Last week, a district court in the Northern District of California ended a suit alleging unlawful and unfair conduct by videogame developer Supercell Oy. Plaintiffs alleged that Supercell's use of loot boxes in its popular games Clash Royale and Brawl Stars constituted violations of California's Unfair Competition Law (Business & Professions Code § 17200) and Consumers Legal Remedies Act (Civil Code § 1750). At the crux of Plaintiffs' complaint were claims that loot boxes are illegal gambling games under California law and that loot boxes are inherently unfair because they exploit the same cognitive traps as gambling.
Ruling that Plaintiffs did not have standing to sue under section 17200 or section 1750, the court found that Plaintiffs suffered no economic injury because they received the in-game currency and loot boxes they paid for, and because loot boxes are not prohibited by law. The district court explicitly noted that its section 17200 analysis conforms with last year's dismissed loot box suits against Apple and Google.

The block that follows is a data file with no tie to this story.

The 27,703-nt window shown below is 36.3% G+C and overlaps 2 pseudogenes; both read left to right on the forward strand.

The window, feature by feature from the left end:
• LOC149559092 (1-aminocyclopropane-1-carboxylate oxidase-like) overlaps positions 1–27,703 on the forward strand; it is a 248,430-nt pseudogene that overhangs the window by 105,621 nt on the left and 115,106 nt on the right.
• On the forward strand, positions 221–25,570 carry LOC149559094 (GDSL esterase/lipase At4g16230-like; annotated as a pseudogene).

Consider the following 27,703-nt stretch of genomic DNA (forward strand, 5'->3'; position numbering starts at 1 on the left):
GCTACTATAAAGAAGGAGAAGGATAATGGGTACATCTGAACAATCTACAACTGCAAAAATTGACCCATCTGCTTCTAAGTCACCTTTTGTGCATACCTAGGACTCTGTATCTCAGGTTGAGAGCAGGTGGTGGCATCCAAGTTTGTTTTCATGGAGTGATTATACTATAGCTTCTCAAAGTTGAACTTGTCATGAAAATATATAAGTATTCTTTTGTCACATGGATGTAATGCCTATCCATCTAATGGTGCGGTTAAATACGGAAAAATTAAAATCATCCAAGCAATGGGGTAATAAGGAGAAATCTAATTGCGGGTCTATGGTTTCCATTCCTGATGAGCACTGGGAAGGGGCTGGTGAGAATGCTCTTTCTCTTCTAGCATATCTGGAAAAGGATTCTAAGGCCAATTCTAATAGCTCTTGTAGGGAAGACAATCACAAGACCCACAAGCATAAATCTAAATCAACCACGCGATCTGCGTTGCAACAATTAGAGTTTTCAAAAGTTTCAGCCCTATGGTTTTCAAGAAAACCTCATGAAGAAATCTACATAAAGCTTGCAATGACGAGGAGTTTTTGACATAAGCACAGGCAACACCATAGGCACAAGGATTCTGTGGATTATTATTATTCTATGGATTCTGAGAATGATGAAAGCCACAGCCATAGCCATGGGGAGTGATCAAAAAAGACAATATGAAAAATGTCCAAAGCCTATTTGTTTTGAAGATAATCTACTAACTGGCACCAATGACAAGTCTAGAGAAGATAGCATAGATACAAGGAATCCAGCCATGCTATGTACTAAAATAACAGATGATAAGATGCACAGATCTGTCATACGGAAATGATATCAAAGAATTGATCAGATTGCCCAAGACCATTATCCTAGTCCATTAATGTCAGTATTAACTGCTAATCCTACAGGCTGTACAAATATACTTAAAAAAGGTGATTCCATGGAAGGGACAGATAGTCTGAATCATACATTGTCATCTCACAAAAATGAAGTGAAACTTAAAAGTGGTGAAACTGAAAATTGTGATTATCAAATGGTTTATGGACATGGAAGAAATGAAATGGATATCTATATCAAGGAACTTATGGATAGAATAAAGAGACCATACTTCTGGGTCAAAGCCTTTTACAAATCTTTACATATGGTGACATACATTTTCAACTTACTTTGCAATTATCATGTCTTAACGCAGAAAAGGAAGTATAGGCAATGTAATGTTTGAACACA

The district court then rejected Plaintiffs' claims on the merits. First, it found that Supercell's loot boxes did not constitute unlawful gambling under the California Penal Code—a machine or game in which a "thing of value" may be won or lost by chance. While loot boxes have subjective, non-monetary value to gamers, the court held that this alone does not render a loot box a "thing of value" under California law. The Ninth Circuit has also held that a virtual item that can be sold for real currency is not a "thing of value" if its terms of service prohibit such sales.
Second, the district court found Supercell's conduct fair and not a violation of California's Unfair Competition Law or otherwise unjust enrichment. Plaintiffs alleged that Supercell engaged in unfair and immoral conduct contrary to public policy by promoting gambling as entertainment to vulnerable populations such as families and children. But because there was complete overlap between Supercell's allegedly unlawful and allegedly unfair conduct, the court ruled that Plaintiffs' unfairness claim must fail because Supercell's conduct was lawful.
Ruling that Supercell's loot boxes were neither illegal games nor caused unfair effects, the court concluded that amendment would be futile and dismissed Plaintiffs' action with prejudice.
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